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International Forwarding Association Blog » Intermodal transport in Europe » Transporting Animals to Zoos and Aquariums
Challenges to Shipping Zoo Animals

Transporting Animals to Zoos and Aquariums

Transporting wild animals to zoos and aquariums requires good collaboration to ensure that they are moved as stress-free and fast as possible. This requires extensive planning that sometimes takes months on a row as to obtain the necessary permits, arrange transport, and coordinate all steps with supervisors, trainers, and veterinarians.

Modes of Transportation

Watkins Rogers at AZA Animal Transport for Animal Care Professionals explains that the most humane and fastest way to ship zoo animals is by air as they are kept in crates. Some animals, however, require specialized transportation, as is the case with rhinos and venomous species. Some carriers also organize chartered services to move wild species to their destinations. Setting cabin pressures at adequate levels is also important so that animals adjust to high altitudes. The standard practice is to ship crates in the forward holds where pressure and air temperature are similar to what flight decks maintain.

Transporting Animals to Zoos and Aquariums

Challenges to Shipping Zoo Animals

The challenges involved in transporting wild species depend on distance, age, and type of species. Giraffes, for example, are usually shipped in crates and containers that are custom made. When moved by road, freight forwarders use trailers that are fitted with adjustable roofs. Lions also offer specific challenges because they are dangerous animals, and some carriers choose to move them by land and not by sea. Custom vehicles can be used that are specially fitted with shock and suspension absorbers. Aquarium species also present specific challenges, including seals, whales, and killer whales. According to curator of marine birds and mammals for Mystic Aquarium Laurie Macha, everything required to move wild species is custom made. What is more, the mixing of animal species is not allowed, for example, transporting rhinos and marine mammals. Some shipments also require intermodal logistics which is the case with aquarium animals. While they are moved by air, planes land at airports and not aquariums, and containers are then transported by trucks. Specialized equipment is also used at airports and onboard planes, including forklifts, flatbeds, and straight box vans. Trucks are fitted with thermometers and cameras to track air temperature and monitor animals.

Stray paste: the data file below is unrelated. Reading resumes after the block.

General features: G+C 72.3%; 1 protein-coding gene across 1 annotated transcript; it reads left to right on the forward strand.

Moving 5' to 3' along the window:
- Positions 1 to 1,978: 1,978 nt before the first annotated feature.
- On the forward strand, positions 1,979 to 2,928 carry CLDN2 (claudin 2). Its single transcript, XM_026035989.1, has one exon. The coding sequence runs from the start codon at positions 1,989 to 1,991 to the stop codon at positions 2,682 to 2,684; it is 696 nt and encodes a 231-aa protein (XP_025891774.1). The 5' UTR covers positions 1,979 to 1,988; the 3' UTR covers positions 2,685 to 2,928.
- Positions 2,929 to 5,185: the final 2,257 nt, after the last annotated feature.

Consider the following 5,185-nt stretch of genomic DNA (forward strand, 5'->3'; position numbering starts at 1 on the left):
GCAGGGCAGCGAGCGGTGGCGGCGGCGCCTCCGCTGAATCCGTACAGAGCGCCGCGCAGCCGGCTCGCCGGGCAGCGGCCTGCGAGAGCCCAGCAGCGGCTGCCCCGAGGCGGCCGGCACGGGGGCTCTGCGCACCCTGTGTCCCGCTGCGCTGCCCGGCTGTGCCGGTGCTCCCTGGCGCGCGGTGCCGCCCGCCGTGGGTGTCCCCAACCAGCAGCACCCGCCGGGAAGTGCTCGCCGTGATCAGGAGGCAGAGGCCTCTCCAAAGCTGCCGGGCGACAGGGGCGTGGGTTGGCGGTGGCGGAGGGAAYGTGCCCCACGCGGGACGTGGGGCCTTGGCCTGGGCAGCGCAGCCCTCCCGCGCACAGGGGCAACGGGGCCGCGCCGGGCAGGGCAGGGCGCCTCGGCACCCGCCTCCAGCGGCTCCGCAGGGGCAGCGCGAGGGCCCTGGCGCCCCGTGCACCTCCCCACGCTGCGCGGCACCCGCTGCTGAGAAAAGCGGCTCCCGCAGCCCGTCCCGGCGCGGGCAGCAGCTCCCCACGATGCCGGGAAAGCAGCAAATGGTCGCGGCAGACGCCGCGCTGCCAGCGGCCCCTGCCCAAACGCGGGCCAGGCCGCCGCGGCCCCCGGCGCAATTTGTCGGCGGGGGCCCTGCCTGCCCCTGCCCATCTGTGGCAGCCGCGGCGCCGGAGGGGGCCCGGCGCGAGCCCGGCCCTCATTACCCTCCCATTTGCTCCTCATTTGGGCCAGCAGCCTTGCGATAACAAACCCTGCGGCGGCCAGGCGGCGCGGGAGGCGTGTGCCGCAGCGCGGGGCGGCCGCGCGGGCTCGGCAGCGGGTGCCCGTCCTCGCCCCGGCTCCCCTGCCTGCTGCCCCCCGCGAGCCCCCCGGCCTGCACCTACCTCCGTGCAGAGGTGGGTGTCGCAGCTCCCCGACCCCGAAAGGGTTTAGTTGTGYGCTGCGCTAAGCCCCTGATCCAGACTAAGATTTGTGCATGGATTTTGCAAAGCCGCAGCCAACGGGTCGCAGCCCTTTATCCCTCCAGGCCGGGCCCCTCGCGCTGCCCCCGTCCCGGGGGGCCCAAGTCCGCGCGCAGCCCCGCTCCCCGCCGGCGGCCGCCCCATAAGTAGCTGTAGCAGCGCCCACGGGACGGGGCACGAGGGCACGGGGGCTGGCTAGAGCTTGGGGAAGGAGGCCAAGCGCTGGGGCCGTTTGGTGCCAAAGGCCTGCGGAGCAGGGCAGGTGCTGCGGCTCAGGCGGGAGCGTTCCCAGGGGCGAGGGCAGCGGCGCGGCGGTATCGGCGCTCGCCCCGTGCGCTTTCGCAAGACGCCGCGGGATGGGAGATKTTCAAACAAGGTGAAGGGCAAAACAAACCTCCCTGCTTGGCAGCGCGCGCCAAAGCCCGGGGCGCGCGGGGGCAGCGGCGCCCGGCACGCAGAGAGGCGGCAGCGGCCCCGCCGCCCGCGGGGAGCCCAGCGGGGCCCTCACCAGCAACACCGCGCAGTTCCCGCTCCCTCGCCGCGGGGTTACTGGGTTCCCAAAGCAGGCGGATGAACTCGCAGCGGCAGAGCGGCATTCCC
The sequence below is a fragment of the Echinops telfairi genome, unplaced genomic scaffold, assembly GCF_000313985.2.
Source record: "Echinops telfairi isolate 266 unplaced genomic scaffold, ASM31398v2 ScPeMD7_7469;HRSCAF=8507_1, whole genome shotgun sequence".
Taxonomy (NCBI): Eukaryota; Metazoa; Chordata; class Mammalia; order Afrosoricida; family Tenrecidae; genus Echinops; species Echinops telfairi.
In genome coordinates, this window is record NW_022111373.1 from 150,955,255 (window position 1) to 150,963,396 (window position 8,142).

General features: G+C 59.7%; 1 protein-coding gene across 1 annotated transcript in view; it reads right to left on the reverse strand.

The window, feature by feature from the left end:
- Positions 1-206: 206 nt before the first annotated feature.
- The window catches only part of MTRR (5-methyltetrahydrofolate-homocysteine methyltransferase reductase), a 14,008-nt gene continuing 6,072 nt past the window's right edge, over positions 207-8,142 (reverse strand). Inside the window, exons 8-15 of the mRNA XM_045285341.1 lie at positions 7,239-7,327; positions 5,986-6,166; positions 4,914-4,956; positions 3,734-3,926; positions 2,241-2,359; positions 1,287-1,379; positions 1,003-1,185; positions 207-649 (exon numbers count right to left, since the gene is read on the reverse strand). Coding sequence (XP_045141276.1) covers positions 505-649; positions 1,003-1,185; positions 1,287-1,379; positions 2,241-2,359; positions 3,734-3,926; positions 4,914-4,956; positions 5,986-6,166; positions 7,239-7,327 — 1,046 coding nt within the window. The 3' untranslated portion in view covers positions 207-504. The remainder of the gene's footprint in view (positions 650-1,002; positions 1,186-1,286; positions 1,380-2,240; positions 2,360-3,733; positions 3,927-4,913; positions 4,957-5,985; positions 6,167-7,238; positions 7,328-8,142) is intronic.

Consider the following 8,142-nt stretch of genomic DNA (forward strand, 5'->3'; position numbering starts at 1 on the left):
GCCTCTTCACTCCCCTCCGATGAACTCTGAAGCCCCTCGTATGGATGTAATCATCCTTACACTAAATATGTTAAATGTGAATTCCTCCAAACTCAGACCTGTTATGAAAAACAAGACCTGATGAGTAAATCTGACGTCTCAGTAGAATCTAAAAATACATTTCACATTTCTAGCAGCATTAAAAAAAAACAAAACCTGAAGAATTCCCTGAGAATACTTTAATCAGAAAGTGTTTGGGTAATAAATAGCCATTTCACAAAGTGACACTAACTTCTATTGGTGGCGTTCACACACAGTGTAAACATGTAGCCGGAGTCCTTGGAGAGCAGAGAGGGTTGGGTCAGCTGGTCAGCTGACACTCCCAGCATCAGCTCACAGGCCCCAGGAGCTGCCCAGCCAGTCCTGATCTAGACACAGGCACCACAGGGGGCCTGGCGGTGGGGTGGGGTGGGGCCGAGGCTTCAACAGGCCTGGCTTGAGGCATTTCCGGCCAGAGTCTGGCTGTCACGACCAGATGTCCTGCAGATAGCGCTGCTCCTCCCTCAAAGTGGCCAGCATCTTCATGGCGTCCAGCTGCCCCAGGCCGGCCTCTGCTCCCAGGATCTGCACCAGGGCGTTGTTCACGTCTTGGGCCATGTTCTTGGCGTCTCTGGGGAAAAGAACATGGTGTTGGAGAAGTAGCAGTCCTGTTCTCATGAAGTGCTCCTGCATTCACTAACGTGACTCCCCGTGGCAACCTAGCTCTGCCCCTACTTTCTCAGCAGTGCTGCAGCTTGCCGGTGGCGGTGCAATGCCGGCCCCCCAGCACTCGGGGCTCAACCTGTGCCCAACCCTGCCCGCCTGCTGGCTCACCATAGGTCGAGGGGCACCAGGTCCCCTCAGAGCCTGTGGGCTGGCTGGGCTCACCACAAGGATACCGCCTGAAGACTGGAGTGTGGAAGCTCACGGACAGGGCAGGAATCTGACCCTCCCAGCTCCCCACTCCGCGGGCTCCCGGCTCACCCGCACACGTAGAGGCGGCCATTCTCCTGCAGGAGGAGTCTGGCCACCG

Protection of Animals during Transport

According to Council Regulation (EC) 1255/97 when animals are shipped over long distances, they must rest at control posts for 12 hours or longer. Such posts must meet all hygiene and safety criteria and comply with operational rules and building standards. Measures span a variety of activities related to unloading and loading equipment, animal litter, bedding, and the treatment of transported species. Control posts must also comply with acting animal health legislation and are subject to regular inspections. They serve to dispatch, care for, rest, water, and feed animals.

When transporting animals within EU, all carriers must carry documentation that is required under Council Regulation (EC) 1/2005. Shippers are asked to specify expected duration of journey, place of destination, time and date of departure, place of departure, ownership, and origin.